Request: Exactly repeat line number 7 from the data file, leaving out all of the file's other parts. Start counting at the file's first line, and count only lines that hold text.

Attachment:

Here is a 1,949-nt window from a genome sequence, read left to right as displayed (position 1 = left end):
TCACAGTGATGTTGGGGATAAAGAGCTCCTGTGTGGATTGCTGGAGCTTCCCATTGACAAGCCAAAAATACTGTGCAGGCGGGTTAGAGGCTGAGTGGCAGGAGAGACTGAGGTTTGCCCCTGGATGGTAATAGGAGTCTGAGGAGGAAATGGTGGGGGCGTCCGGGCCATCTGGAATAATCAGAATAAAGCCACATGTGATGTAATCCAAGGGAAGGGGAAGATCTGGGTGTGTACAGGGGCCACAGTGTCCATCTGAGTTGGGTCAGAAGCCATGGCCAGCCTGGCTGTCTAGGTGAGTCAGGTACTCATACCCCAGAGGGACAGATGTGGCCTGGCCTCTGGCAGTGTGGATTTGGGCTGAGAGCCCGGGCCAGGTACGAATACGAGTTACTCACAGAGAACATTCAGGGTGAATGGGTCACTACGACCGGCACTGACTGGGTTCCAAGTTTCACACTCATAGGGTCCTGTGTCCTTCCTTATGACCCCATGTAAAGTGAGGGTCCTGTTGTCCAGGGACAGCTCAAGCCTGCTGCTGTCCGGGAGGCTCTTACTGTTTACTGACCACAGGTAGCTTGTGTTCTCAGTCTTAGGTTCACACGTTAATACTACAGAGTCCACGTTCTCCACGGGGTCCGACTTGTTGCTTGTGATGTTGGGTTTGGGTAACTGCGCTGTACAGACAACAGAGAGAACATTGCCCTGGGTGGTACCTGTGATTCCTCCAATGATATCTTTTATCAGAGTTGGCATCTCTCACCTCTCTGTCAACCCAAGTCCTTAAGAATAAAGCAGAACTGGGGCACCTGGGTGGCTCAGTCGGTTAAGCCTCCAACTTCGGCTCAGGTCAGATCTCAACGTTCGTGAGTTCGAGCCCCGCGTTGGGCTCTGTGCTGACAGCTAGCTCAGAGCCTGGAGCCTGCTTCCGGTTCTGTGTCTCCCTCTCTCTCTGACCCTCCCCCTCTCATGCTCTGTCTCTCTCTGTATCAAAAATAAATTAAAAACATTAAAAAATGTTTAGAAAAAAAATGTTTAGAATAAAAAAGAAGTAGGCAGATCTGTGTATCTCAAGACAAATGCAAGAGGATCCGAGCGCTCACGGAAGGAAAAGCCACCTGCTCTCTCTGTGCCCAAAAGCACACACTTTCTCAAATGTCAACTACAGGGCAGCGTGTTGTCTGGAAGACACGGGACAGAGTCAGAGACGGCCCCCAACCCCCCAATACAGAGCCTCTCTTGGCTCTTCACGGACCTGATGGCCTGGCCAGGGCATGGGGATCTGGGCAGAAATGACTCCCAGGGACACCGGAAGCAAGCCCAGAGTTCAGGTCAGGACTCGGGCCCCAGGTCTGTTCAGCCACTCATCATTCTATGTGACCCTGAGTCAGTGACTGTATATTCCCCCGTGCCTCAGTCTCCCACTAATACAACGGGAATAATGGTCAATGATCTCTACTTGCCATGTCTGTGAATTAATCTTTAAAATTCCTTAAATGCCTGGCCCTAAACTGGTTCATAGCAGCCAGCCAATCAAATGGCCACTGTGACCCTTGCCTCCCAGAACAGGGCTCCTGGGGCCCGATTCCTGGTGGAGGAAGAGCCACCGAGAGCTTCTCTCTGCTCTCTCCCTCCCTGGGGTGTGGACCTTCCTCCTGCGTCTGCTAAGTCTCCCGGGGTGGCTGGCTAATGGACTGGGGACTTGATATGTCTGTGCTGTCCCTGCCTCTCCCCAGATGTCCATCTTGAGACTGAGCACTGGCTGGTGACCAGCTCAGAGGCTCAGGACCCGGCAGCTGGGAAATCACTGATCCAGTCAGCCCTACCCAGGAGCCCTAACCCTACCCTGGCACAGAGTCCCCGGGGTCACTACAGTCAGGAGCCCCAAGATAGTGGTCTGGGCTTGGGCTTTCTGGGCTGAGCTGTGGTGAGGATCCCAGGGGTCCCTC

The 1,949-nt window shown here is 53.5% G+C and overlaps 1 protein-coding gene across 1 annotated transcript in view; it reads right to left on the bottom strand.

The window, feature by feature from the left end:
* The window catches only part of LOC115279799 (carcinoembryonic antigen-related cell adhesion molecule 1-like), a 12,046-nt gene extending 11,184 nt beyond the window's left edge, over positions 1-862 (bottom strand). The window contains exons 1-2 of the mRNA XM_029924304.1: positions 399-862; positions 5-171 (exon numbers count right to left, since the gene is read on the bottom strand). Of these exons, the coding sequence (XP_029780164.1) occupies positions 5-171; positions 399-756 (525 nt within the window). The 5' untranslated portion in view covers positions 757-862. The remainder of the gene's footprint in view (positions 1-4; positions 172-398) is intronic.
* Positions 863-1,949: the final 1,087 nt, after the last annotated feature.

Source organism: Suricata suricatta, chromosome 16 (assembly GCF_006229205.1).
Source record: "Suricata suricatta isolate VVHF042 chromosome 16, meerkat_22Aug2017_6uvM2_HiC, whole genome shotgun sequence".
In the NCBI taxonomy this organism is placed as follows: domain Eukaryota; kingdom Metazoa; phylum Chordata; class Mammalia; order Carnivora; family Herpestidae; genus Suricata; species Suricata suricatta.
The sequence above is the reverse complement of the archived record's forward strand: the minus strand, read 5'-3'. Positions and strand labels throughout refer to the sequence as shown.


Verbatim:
Source organism: Suricata suricatta, chromosome 16 (assembly GCF_006229205.1).